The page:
"If each of these physicians could work only one extra day in locations where the need is greatest, the United States would have an extra 10,000 physician-days available," the organization wrote in the letter. The Society of Hospital Medicine is asking that the U.S. government give those doctors permanent resident status.
Helping underserved areas
Dr. Mihir Patel, medical director for Ballad Health’s COVID-19 strike team, is one of the thousands of physicians across the U.S. stuck in that green card logjam.
Patel said he applied for his green card in 2012, and even though he satisfies the requirements to receive it, he said he has not been issued one because his priority date is not current.
Patel is in the U.S. on an H-1B visa and has lived in the country for almost 15 years. In the midst of the COVID-19 epidemic, Patel said existing restrictions on visa-holders have the potential to cause a significant negative impact on rural hospitals, especially if local doctors must be quarantined and available physicians can’t fill in for them because of their visa status.
Additionally, Patel wants the U.S. to reauthorize a program that sends qualified immigrant doctors to underserved parts of the country — places like rural areas that need those providers the most.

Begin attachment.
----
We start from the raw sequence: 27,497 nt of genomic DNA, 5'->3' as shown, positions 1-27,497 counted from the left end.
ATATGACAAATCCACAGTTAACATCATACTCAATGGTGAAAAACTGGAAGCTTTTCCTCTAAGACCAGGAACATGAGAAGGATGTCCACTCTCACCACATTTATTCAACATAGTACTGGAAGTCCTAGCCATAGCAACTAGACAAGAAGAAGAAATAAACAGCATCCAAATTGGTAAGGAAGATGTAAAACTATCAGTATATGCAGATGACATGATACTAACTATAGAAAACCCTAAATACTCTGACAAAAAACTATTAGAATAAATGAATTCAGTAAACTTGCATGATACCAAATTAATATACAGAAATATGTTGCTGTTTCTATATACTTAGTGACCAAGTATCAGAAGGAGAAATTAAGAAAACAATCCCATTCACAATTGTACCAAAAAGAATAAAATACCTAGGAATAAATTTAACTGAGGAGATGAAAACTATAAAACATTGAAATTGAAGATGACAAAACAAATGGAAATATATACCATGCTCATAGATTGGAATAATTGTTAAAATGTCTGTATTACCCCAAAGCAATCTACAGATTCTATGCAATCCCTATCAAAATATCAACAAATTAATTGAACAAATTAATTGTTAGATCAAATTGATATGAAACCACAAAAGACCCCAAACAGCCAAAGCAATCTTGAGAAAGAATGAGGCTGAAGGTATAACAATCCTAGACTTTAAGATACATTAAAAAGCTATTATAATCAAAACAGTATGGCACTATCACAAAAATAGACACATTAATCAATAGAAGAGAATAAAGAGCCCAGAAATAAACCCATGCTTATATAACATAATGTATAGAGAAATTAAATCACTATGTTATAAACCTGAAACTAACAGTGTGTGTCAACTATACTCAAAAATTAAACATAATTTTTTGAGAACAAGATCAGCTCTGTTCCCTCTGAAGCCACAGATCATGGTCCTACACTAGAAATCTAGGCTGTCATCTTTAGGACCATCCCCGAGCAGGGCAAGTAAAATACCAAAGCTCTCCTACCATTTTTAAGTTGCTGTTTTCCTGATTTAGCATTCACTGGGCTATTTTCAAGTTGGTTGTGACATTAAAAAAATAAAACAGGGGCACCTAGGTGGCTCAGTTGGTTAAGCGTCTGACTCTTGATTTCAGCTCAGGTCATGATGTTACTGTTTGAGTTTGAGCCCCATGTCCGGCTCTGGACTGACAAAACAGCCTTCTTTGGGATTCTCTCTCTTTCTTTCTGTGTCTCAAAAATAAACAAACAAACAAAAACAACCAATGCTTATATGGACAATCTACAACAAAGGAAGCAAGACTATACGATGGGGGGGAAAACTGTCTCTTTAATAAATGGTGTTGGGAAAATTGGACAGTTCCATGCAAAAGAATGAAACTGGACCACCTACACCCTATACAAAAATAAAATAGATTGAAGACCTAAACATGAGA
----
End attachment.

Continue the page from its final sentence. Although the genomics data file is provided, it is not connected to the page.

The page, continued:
After finishing his residency in internal medicine at East Tennessee State University, Patel started work at Hawkins County Memorial Hospital in 2011 through the Conrad 30 Waiver Program, an initiative allowing each state department of health to request 30 waivers per year for physicians with J-1 visas who have signed contracts to work for three years in an underserved area.
According to the Rural Health Information Hub, international medical graduates are required under U.S. immigration law to return to their country of origin for two years before applying for an H-1B visa. This waiver drops that requirement if graduates agree to work in a part of the U.S. that’s particularly needy.
A bill called the Conrad State 30 and Physician Access Reauthorization Act has been introduced to extend the program, which started in the ’90s, through most of 2021 and increase the number of slots per state.
Patel said that bill would also go a long way in resolving the green card backlog for doctors who have already worked in a rural, underserved area.
According to Roll Call, another bill was unveiled Thursday that would grant 40,000 unused green card slots to foreign health care workers who are combating the novel coronavirus outbreak.
With parts of East Tennessee already struggling to recruit physicians, U.S. Rep. Phil Roe, R-Johnson City, said the Conrad 30 program offers an incentive for doctors to locate to communities like the Appalachian Highlands region.
“There’s no question comprehensive reform of our immigration system is necessary, built around the principles of securing our borders and moving towards a merit-based system,” Roe said. “I am committed to enacting these principles while also ensuring rural communities continue to see the positive benefits of programs that enable East Tennessee to retain top physicians from around the globe.”